Sullivan County Democrat
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Democrat Photo by John Emerson

COOKIN': With trademark tongs in hand, John J. “Bill” Sipos, aka Mr. Willy (center), gets ready to serve up some Fibber’s Restaurant food at the Concord Hotel in Kiamesha Lake as part of the benefit dinner for Chase Molinari. Assisting him were Nick Rajewski, left, and Bev Catalano.

Over $10,000 Raised
For Stricken Toddler

By John Emerson
MONTICELLO — August 1, 2000 – Hundreds of people gathered at Fibber’s Restaurant to enjoy a chicken barbecue dinner at the Monster Golf Course Clubhouse at the Concord Hotel Sunday but more importantly to help a little boy most of them had never met.
Chase Molinari, now 16 months old, was diagnosed in May with a rare form of cancer: Ewing’s Sarcoma. The barbecue was sponsored by the Sullivan County PBA and Mr. Willy’s Restaurant as a means to help Chase’s parents, Keith and Carrie Molinari, defray the staggering expenses that have accompanied the constant trips to Columbia Presbyterian Hospital in New York City for treatment.
The idea for the benefit barbecue evolved over a casual conversation between PBA President Dave Anglin and Mr. Willy’s owner Bill Sipos. The PBA wanted to do something to help Molinari, who is a member of the organization and a Sullivan County Sheriff’s deputy. Anglin’s brother is the chef at Mr. Willy’s and had mentioned the Molinaris’ plight to Sipos.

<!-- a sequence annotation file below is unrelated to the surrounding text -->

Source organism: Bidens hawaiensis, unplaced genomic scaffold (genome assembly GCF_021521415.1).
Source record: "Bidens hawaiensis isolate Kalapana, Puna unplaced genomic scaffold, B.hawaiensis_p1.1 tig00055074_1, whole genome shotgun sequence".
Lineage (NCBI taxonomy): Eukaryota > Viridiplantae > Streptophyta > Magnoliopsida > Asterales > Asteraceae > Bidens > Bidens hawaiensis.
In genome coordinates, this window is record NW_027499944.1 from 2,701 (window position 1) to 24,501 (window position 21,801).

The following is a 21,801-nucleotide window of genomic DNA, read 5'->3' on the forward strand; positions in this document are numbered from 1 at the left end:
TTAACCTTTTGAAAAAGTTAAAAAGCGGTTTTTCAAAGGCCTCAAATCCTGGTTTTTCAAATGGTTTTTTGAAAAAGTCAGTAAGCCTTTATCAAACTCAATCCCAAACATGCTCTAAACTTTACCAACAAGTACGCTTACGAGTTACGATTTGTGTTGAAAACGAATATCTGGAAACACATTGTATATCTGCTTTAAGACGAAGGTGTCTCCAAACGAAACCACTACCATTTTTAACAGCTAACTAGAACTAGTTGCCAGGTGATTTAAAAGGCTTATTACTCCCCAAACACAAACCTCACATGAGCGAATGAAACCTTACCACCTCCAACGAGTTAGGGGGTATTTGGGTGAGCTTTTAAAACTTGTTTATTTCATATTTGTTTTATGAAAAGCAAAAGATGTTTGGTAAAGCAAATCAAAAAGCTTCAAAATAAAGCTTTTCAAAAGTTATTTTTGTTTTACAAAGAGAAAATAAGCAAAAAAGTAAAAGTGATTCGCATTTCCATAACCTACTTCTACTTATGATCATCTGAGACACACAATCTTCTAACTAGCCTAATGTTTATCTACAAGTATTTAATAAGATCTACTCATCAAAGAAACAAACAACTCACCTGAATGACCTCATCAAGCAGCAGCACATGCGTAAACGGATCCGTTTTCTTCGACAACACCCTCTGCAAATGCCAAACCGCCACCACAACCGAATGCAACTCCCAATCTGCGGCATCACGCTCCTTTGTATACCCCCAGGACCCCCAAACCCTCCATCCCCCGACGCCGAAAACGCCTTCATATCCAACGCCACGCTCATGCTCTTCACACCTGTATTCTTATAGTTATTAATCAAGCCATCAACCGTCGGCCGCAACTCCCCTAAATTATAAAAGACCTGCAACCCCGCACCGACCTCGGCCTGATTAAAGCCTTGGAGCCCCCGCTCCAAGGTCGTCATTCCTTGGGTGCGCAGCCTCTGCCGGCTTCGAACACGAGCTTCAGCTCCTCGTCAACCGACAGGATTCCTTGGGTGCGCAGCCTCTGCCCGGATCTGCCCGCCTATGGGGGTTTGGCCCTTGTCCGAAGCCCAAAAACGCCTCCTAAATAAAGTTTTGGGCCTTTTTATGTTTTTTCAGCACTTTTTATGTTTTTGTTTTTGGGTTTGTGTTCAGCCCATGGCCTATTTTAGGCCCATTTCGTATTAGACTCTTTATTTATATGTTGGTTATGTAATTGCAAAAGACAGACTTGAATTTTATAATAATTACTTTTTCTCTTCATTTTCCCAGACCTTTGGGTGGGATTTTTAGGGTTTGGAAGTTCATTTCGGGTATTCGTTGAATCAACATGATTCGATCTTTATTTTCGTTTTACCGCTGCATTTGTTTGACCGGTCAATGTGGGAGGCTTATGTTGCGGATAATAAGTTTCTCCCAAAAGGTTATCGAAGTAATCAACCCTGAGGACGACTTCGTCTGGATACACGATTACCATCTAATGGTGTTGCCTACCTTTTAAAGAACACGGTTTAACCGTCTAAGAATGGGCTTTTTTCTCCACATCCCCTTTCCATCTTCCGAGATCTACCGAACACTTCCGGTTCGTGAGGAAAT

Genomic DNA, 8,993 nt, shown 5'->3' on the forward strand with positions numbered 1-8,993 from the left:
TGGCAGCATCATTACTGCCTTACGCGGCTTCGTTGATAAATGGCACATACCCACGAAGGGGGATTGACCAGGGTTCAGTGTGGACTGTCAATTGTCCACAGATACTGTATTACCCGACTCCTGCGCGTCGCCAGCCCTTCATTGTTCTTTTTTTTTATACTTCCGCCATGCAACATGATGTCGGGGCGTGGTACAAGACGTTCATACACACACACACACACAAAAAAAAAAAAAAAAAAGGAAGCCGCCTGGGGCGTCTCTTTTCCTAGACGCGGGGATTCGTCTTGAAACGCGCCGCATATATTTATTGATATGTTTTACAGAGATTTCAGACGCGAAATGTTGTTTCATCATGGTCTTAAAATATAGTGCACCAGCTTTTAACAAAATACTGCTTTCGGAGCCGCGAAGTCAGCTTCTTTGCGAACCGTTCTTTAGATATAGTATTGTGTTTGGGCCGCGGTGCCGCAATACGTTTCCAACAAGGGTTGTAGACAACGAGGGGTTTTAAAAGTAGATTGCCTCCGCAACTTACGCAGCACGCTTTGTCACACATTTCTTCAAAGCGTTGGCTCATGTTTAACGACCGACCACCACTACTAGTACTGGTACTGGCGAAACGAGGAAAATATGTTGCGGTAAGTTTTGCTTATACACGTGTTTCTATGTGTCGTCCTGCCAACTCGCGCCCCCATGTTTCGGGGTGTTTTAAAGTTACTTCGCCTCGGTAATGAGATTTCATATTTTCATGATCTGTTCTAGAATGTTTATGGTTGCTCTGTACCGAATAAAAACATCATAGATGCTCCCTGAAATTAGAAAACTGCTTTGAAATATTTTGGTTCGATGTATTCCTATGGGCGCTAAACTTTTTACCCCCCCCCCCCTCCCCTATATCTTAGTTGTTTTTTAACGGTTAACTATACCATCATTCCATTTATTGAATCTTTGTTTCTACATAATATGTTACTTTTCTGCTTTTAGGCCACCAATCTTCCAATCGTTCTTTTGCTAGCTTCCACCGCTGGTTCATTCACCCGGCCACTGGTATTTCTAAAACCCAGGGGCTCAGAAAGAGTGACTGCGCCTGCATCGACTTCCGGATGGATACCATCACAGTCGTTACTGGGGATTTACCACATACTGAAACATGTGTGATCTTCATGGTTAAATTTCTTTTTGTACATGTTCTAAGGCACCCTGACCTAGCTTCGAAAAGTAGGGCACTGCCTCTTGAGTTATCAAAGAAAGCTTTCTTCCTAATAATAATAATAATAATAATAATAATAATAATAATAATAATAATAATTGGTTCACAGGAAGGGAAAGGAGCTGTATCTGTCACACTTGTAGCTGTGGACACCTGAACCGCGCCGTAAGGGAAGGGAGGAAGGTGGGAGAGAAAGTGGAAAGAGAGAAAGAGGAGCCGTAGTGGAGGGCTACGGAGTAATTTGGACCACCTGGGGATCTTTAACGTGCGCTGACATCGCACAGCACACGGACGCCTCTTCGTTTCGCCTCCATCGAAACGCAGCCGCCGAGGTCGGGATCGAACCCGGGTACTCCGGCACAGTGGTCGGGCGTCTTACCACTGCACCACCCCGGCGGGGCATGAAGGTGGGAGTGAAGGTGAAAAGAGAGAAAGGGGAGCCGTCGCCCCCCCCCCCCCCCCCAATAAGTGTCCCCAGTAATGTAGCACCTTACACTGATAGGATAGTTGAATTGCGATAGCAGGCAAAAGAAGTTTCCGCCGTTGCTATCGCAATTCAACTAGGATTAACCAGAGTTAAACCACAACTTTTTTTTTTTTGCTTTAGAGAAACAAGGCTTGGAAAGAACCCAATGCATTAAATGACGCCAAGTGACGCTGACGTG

“All I did was say that, if there was anything I could do to help, all they had to do was ask,” Sipos said. “They picked the date, and it went from there.”
Sipos, who operates Fibber’s under contract with Louis Cappelli’s group at the Concord, provided the place, the help and the meal. The PBA took care of the ticket sales and publicity. It grew from there.
As word spread, the community became more and more involved. The chickens for the barbecue were donated. Mr. Willy’s and Fibber’s employees volunteered their time to cook, serve and clean up. Raffle prizes were donated by more than a score of Sullivan County businesses and individuals. People bought tickets by the hundreds and donated even more above the $20 admission.
“I sold more than $2,000 worth of tickets by myself,” said Paul Pratti, a sheriff’s deputy and one of Molinari’s coworkers. “It’s been amazing. People have just been incredibly generous.”
By 5:30 p.m. on Sunday afternoon, the event, which still had more than two hours to run, had raised more than $10,000, said Anglin. He said a final total on the event would not be available until late Monday or Tuesday but added that every nickel that came in would go to the Molinaris.
Near the end of the evening, Keith Molinari stood up and thanked everyone for their support.
“When Chase fell and broke his leg, he was in the process of trying to take those first solo steps in life,” he said to the crowd. “Well, that was temporarily taken from us by his cancer, but when he does walk – and he will walk, maybe without his God-given leg – but when he walks, every person here and others had a hand in the event. No amount of thank-yous could ever express our gratitude for that.”
As for Chase himself, he was too busy to notice the hoopla that was being held in his honor. Sitting in a high chair next to his mother, he concentrated his efforts on stabbing pieces of watermelon with a fork as they skidded over the tabletop.
What else would an active 16-month-old do?

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